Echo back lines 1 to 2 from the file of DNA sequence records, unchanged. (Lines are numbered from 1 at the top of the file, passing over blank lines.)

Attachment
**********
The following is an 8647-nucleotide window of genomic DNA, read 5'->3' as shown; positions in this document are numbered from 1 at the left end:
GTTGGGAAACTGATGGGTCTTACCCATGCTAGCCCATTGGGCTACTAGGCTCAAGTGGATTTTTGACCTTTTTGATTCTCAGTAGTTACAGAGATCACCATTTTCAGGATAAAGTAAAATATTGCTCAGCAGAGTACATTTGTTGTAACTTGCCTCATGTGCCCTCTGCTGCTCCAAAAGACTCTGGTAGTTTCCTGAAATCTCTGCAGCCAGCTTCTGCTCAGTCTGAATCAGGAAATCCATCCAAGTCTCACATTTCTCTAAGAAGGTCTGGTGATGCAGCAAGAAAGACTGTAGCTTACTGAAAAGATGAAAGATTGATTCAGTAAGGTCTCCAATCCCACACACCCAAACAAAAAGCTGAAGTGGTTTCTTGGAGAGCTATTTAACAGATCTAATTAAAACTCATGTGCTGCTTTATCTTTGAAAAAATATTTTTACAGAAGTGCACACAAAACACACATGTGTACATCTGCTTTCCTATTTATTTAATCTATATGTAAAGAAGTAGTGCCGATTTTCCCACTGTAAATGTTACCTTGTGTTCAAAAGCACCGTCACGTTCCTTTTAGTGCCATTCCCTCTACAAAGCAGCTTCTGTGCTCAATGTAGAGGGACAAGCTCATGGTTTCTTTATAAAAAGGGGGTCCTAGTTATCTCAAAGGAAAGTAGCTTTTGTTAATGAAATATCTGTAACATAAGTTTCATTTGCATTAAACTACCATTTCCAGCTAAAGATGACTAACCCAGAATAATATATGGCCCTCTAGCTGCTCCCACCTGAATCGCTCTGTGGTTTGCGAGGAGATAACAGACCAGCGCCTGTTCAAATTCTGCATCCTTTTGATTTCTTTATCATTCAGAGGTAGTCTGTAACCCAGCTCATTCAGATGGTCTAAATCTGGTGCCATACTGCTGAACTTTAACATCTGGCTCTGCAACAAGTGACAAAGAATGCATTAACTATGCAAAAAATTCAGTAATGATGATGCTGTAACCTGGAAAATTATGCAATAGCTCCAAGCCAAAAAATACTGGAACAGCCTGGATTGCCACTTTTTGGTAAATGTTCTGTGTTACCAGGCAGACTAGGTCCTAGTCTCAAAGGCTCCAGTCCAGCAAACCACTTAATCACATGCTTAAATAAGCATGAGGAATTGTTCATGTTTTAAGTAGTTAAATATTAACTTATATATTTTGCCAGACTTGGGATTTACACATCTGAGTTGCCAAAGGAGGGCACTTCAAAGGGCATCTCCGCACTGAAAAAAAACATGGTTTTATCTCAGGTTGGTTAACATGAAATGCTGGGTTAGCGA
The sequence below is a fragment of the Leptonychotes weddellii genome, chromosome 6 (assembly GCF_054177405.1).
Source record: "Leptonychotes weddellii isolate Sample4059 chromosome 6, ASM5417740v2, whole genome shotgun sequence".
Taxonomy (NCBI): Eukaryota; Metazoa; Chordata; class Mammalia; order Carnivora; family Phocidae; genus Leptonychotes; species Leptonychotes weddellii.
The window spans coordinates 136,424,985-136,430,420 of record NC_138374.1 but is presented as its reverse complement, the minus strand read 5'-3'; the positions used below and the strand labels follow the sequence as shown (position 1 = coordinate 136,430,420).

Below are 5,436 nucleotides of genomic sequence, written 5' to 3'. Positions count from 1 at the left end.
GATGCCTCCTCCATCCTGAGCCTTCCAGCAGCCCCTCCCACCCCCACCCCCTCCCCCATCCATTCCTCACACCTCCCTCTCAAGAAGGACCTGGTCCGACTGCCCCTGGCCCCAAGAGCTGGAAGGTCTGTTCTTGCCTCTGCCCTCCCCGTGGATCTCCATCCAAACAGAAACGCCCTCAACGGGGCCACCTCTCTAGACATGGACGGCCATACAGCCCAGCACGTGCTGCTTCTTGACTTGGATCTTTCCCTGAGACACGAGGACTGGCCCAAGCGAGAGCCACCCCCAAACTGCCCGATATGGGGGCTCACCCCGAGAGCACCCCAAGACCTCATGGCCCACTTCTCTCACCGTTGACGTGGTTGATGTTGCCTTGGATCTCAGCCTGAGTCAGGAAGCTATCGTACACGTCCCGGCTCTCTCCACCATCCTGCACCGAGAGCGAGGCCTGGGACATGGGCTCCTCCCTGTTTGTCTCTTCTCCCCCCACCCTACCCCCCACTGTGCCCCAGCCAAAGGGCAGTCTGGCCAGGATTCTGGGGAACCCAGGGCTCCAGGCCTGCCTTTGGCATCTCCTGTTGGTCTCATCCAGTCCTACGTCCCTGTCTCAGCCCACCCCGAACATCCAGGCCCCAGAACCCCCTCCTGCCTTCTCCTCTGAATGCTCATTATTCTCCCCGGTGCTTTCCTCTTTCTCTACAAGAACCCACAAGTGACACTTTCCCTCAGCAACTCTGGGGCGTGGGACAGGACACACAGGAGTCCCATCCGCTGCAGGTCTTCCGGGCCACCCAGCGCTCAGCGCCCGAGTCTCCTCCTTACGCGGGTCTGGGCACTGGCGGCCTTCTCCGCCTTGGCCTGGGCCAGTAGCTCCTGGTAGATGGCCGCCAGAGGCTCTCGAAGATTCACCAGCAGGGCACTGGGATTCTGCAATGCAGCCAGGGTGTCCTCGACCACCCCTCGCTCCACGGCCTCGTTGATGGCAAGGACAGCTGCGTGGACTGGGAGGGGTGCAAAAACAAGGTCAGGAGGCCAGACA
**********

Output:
The following is an 8647-nucleotide window of genomic DNA, read 5'->3' as shown; positions in this document are numbered from 1 at the left end:
GTTGGGAAACTGATGGGTCTTACCCATGCTAGCCCATTGGGCTACTAGGCTCAAGTGGATTTTTGACCTTTTTGATTCTCAGTAGTTACAGAGATCACCATTTTCAGGATAAAGTAAAATATTGCTCAGCAGAGTACATTTGTTGTAACTTGCCTCATGTGCCCTCTGCTGCTCCAAAAGACTCTGGTAGTTTCCTGAAATCTCTGCAGCCAGCTTCTGCTCAGTCTGAATCAGGAAATCCATCCAAGTCTCACATTTCTCTAAGAAGGTCTGGTGATGCAGCAAGAAAGACTGTAGCTTACTGAAAAGATGAAAGATTGATTCAGTAAGGTCTCCAATCCCACACACCCAAACAAAAAGCTGAAGTGGTTTCTTGGAGAGCTATTTAACAGATCTAATTAAAACTCATGTGCTGCTTTATCTTTGAAAAAATATTTTTACAGAAGTGCACACAAAACACACATGTGTACATCTGCTTTCCTATTTATTTAATCTATATGTAAAGAAGTAGTGCCGATTTTCCCACTGTAAATGTTACCTTGTGTTCAAAAGCACCGTCACGTTCCTTTTAGTGCCATTCCCTCTACAAAGCAGCTTCTGTGCTCAATGTAGAGGGACAAGCTCATGGTTTCTTTATAAAAAGGGGGTCCTAGTTATCTCAAAGGAAAGTAGCTTTTGTTAATGAAATATCTGTAACATAAGTTTCATTTGCATTAAACTACCATTTCCAGCTAAAGATGACTAACCCAGAATAATATATGGCCCTCTAGCTGCTCCCACCTGAATCGCTCTGTGGTTTGCGAGGAGATAACAGACCAGCGCCTGTTCAAATTCTGCATCCTTTTGATTTCTTTATCATTCAGAGGTAGTCTGTAACCCAGCTCATTCAGATGGTCTAAATCTGGTGCCATACTGCTGAACTTTAACATCTGGCTCTGCAACAAGTGACAAAGAATGCATTAACTATGCAAAAAATTCAGTAATGATGATGCTGTAACCTGGAAAATTATGCAATAGCTCCAAGCCAAAAAATACTGGAACAGCCTGGATTGCCACTTTTTGGTAAATGTTCTGTGTTACCAGGCAGACTAGGTCCTAGTCTCAAAGGCTCCAGTCCAGCAAACCACTTAATCACATGCTTAAATAAGCATGAGGAATTGTTCATGTTTTAAGTAGTTAAATATTAACTTATATATTTTGCCAGACTTGGGATTTACACATCTGAGTTGCCAAAGGAGGGCACTTCAAAGGGCATCTCCGCACTGAAAAAAAACATGGTTTTATCTCAGGTTGGTTAACATGAAATGCTGGGTTAGCGA